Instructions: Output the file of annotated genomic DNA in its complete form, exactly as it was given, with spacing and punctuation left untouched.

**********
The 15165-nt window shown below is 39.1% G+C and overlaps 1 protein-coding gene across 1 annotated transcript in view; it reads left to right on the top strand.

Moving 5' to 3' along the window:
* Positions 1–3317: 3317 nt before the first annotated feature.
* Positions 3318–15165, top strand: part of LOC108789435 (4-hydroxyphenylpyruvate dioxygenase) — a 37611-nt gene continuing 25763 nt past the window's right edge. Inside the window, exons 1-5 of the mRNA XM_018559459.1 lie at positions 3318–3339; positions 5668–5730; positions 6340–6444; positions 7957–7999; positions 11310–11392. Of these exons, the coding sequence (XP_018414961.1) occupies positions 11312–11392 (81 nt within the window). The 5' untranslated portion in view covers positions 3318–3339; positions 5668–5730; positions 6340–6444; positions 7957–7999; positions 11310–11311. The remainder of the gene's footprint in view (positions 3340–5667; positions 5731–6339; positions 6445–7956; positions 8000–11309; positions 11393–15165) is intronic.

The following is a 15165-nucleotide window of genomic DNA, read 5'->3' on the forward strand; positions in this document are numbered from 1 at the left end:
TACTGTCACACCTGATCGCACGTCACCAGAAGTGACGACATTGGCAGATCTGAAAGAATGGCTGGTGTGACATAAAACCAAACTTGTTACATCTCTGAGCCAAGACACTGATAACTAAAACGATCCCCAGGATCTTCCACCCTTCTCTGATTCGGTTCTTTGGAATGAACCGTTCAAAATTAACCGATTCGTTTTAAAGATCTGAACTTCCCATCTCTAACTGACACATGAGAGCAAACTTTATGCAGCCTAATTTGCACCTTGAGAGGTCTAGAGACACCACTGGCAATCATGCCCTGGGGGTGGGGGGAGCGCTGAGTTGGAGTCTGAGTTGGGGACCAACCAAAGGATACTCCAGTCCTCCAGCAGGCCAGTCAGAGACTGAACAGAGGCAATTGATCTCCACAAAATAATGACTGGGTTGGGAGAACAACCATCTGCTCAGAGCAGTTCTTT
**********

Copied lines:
The 15165-nt window shown below is 39.1% G+C and overlaps 1 protein-coding gene across 1 annotated transcript in view; it reads left to right on the top strand.

Moving 5' to 3' along the window:
* Positions 1–3317: 3317 nt before the first annotated feature.
* Positions 3318–15165, top strand: part of LOC108789435 (4-hydroxyphenylpyruvate dioxygenase) — a 37611-nt gene continuing 25763 nt past the window's right edge. Inside the window, exons 1-5 of the mRNA XM_018559459.1 lie at positions 3318–3339; positions 5668–5730; positions 6340–6444; positions 7957–7999; positions 11310–11392. Of these exons, the coding sequence (XP_018414961.1) occupies positions 11312–11392 (81 nt within the window). The 5' untranslated portion in view covers positions 3318–3339; positions 5668–5730; positions 6340–6444; positions 7957–7999; positions 11310–11311. The remainder of the gene's footprint in view (positions 3340–5667; positions 5731–6339; positions 6445–7956; positions 8000–11309; positions 11393–15165) is intronic.

The following is a 15165-nucleotide window of genomic DNA, read 5'->3' on the forward strand; positions in this document are numbered from 1 at the left end:
TACTGTCACACCTGATCGCACGTCACCAGAAGTGACGACATTGGCAGATCTGAAAGAATGGCTGGTGTGACATAAAACCAAACTTGTTACATCTCTGAGCCAAGACACTGATAACTAAAACGATCCCCAGGATCTTCCACCCTTCTCTGATTCGGTTCTTTGGAATGAACCGTTCAAAATTAACCGATTCGTTTTAAAGATCTGAACTTCCCATCTCTAACTGACACATGAGAGCAAACTTTATGCAGCCTAATTTGCACCTTGAGAGGTCTAGAGACACCACTGGCAATCATGCCCTGGGGGTGGGGGGAGCGCTGAGTTGGAGTCTGAGTTGGGGACCAACCAAAGGATACTCCAGTCCTCCAGCAGGCCAGTCAGAGACTGAACAGAGGCAATTGATCTCCACAAAATAATGACTGGGTTGGGAGAACAACCATCTGCTCAGAGCAGTTCTTT